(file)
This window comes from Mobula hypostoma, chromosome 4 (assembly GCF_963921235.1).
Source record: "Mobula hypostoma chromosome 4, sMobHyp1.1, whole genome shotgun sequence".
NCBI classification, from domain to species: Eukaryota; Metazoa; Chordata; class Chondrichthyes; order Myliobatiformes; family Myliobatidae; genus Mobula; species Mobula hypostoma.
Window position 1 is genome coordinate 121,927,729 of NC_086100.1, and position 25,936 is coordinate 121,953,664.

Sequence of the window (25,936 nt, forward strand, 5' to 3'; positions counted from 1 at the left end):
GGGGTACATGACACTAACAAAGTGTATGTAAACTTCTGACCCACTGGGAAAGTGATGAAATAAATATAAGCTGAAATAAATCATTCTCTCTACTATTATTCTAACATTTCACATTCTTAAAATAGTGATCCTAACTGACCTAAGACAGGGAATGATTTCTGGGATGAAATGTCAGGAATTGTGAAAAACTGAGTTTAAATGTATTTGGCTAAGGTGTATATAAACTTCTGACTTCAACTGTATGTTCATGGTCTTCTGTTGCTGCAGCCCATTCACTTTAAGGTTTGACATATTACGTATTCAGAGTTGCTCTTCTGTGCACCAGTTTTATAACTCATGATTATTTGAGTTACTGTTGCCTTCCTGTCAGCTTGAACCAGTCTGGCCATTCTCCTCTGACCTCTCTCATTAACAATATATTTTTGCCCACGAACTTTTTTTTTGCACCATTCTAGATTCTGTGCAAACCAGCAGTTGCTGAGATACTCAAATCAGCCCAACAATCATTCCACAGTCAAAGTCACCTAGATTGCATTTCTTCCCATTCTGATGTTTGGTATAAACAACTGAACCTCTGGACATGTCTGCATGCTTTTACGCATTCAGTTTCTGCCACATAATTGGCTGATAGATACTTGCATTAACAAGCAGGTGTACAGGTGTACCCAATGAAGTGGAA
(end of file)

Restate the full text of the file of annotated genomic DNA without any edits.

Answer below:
This window comes from Mobula hypostoma, chromosome 4 (assembly GCF_963921235.1).
Source record: "Mobula hypostoma chromosome 4, sMobHyp1.1, whole genome shotgun sequence".
NCBI classification, from domain to species: Eukaryota; Metazoa; Chordata; class Chondrichthyes; order Myliobatiformes; family Myliobatidae; genus Mobula; species Mobula hypostoma.
Window position 1 is genome coordinate 121,927,729 of NC_086100.1, and position 25,936 is coordinate 121,953,664.

Sequence of the window (25,936 nt, forward strand, 5' to 3'; positions counted from 1 at the left end):
GGGGTACATGACACTAACAAAGTGTATGTAAACTTCTGACCCACTGGGAAAGTGATGAAATAAATATAAGCTGAAATAAATCATTCTCTCTACTATTATTCTAACATTTCACATTCTTAAAATAGTGATCCTAACTGACCTAAGACAGGGAATGATTTCTGGGATGAAATGTCAGGAATTGTGAAAAACTGAGTTTAAATGTATTTGGCTAAGGTGTATATAAACTTCTGACTTCAACTGTATGTTCATGGTCTTCTGTTGCTGCAGCCCATTCACTTTAAGGTTTGACATATTACGTATTCAGAGTTGCTCTTCTGTGCACCAGTTTTATAACTCATGATTATTTGAGTTACTGTTGCCTTCCTGTCAGCTTGAACCAGTCTGGCCATTCTCCTCTGACCTCTCTCATTAACAATATATTTTTGCCCACGAACTTTTTTTTTGCACCATTCTAGATTCTGTGCAAACCAGCAGTTGCTGAGATACTCAAATCAGCCCAACAATCATTCCACAGTCAAAGTCACCTAGATTGCATTTCTTCCCATTCTGATGTTTGGTATAAACAACTGAACCTCTGGACATGTCTGCATGCTTTTACGCATTCAGTTTCTGCCACATAATTGGCTGATAGATACTTGCATTAACAAGCAGGTGTACAGGTGTACCCAATGAAGTGGAA